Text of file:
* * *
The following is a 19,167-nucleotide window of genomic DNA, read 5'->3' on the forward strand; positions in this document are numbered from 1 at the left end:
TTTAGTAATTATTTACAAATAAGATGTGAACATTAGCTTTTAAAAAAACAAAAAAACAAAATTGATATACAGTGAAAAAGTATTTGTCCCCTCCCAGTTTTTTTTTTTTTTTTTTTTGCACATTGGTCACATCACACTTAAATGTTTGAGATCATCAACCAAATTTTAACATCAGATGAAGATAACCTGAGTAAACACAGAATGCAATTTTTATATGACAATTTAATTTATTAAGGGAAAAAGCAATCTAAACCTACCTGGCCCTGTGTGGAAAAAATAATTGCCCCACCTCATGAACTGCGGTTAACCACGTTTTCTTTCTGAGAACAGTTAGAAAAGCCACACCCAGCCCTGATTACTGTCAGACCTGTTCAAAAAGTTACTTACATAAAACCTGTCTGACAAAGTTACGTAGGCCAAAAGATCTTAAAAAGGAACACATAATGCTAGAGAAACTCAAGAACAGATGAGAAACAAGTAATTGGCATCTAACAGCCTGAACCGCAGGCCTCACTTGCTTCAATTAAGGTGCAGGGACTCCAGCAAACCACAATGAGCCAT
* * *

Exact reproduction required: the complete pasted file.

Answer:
The following is a 19,167-nucleotide window of genomic DNA, read 5'->3' on the forward strand; positions in this document are numbered from 1 at the left end:
TTTAGTAATTATTTACAAATAAGATGTGAACATTAGCTTTTAAAAAAACAAAAAAACAAAATTGATATACAGTGAAAAAGTATTTGTCCCCTCCCAGTTTTTTTTTTTTTTTTTTTTGCACATTGGTCACATCACACTTAAATGTTTGAGATCATCAACCAAATTTTAACATCAGATGAAGATAACCTGAGTAAACACAGAATGCAATTTTTATATGACAATTTAATTTATTAAGGGAAAAAGCAATCTAAACCTACCTGGCCCTGTGTGGAAAAAATAATTGCCCCACCTCATGAACTGCGGTTAACCACGTTTTCTTTCTGAGAACAGTTAGAAAAGCCACACCCAGCCCTGATTACTGTCAGACCTGTTCAAAAAGTTACTTACATAAAACCTGTCTGACAAAGTTACGTAGGCCAAAAGATCTTAAAAAGGAACACATAATGCTAGAGAAACTCAAGAACAGATGAGAAACAAGTAATTGGCATCTAACAGCCTGAACCGCAGGCCTCACTTGCTTCAATTAAGGTGCAGGGACTCCAGCAAACCACAATGAGCCAT